As regulators place increasing scrutiny on hospice providers, many are using a self-audit process to make sure they are ready when surveyors or auditors come knocking.
Increased spending due to rising hospice utilization have increasingly led regulators to focus their attention on hospice providers, including the U.S. Centers for Medicare & Medicare Services (CMS) and the U.S. Department of Health & Human Services Inspector General.
Issues such as live discharges, higher rates of recertifications for patients who survive longer than six months, insufficient documentation, and questions about the legitimacy of the six-month prognoses are leading issues attracting regulatory attention.
Many hospice providers express uncertainty about their ability to weather an audit. Fewer than 50% of hospices indicated that they were ready for a federal audit or additional document request, according to a recent survey of 170 organizations by Optima Health.
Even if a hospice isn’t confronted an audit, the organization still must undergo its triennial recertification survey in order to continue to receive Medicare payments.
“CMS is always targeting survey deficiencies, and the Medicare administrative contractors are stepping up their targeted probe and educate audits, for sure, targeting agencies in an attempt to educate them on deficiencies and plans of correction,” Catherine Dehlin, director of Hospice Services, for consulting firm Fazzi Associates. “A hospice agency should always be in a state of readiness [for survey].”
In a self-audit, the organization puts itself through the paces of a survey to assess its own systems to ensure compliance and survey readiness. Industry organizations such as the National Hospice & Palliative Care Organization have developed tools that organizations can use to guide their self-assessments.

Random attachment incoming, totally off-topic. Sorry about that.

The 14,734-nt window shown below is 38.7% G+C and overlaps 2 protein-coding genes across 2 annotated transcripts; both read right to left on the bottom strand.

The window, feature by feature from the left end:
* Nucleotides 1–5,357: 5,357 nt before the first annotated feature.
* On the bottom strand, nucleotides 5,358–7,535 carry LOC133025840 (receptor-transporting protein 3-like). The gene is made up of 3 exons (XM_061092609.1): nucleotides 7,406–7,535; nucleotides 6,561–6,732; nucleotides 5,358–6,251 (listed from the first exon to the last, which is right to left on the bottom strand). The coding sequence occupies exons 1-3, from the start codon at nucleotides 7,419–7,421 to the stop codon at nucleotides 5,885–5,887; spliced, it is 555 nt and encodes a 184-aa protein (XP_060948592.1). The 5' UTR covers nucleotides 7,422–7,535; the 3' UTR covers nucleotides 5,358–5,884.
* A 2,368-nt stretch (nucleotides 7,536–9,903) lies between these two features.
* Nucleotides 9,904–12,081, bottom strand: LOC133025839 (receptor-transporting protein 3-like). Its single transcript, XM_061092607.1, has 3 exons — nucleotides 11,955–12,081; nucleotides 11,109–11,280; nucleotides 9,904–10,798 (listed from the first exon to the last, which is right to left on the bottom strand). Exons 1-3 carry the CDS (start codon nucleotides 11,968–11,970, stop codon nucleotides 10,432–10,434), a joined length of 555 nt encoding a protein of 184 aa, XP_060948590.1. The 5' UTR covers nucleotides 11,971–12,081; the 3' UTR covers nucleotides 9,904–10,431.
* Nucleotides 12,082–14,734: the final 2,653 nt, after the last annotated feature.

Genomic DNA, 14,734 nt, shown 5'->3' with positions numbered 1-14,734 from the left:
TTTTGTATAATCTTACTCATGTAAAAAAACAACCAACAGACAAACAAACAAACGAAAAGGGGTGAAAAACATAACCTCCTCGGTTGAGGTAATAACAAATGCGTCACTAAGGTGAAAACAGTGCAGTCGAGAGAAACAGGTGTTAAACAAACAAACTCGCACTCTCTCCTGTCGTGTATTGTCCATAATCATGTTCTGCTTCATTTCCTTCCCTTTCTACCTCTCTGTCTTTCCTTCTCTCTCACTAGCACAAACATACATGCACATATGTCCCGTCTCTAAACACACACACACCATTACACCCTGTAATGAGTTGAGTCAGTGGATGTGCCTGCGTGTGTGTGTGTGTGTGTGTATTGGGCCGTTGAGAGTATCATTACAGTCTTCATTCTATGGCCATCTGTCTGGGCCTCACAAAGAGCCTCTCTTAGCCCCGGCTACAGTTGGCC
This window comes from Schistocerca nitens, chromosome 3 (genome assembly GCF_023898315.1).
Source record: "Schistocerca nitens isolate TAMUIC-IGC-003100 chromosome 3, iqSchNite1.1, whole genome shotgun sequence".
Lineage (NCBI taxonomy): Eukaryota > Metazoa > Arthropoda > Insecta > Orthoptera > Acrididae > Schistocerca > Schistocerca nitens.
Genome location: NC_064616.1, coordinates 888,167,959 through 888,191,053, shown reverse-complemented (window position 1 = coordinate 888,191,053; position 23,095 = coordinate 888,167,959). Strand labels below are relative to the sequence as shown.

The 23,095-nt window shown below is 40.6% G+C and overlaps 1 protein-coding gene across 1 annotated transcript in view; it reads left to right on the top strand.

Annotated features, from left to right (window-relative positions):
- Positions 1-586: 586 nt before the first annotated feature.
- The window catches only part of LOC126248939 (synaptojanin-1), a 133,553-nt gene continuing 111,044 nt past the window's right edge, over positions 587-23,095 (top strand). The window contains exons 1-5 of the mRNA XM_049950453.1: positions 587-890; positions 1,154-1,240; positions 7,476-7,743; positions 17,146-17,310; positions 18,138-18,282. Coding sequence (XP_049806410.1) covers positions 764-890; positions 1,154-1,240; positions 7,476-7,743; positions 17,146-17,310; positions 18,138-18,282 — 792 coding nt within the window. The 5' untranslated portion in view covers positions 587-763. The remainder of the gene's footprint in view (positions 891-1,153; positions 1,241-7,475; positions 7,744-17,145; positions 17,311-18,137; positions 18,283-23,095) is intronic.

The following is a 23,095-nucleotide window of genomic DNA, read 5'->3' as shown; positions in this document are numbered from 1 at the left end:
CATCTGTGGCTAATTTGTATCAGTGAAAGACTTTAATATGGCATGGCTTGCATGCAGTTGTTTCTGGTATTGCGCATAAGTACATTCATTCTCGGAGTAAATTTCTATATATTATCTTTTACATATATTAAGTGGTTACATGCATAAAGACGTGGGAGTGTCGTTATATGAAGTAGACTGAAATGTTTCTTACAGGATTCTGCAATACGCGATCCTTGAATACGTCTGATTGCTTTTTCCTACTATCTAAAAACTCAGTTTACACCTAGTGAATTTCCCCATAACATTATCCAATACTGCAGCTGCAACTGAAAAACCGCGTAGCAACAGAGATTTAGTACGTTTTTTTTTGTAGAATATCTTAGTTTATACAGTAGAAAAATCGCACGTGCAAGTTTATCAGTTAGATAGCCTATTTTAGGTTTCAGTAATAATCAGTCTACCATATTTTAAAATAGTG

A good starting point is to assess your organization’s compliance with thesurvey deficiencies that CMS cites most frequently. These issues change infrequently from year to year and tend to include issues with care planning, frequency of visits at the end of life, patient assessments, and completeness and accuracy of patient records. Hospices can benefit from reviewing their own survey findings from previous years.
“Continually examining processes and conducting self-audits is crucial to helping us highlight and respond to areas that need additional focus. For us it’s always about that: How do we continue to improve?” Interim Healthcare CEO Jennifer Sheets told Hospice News in April.
For many organizations the first step of a self-audit mirrors the beginning of an actual survey — ensuring that required written documentation is readily available. Surveyors often wish to contact or visit patients as part of their assessment. Among other information they will likely request the hospice’s daily patient census, patients’ diagnoses, and patient addresses.
“There are always proactive approaches that you can take. Hospices need to train staff in what their role is and what is expected of them when a surveyor comes to the door; then staff know exactly what to do, who to call, what to provide, and what reports to pull,” Dehline said. “Remember that compliance has to start at the top, with leaders, and should filter down to all staff. That is where a culture of compliance really starts.”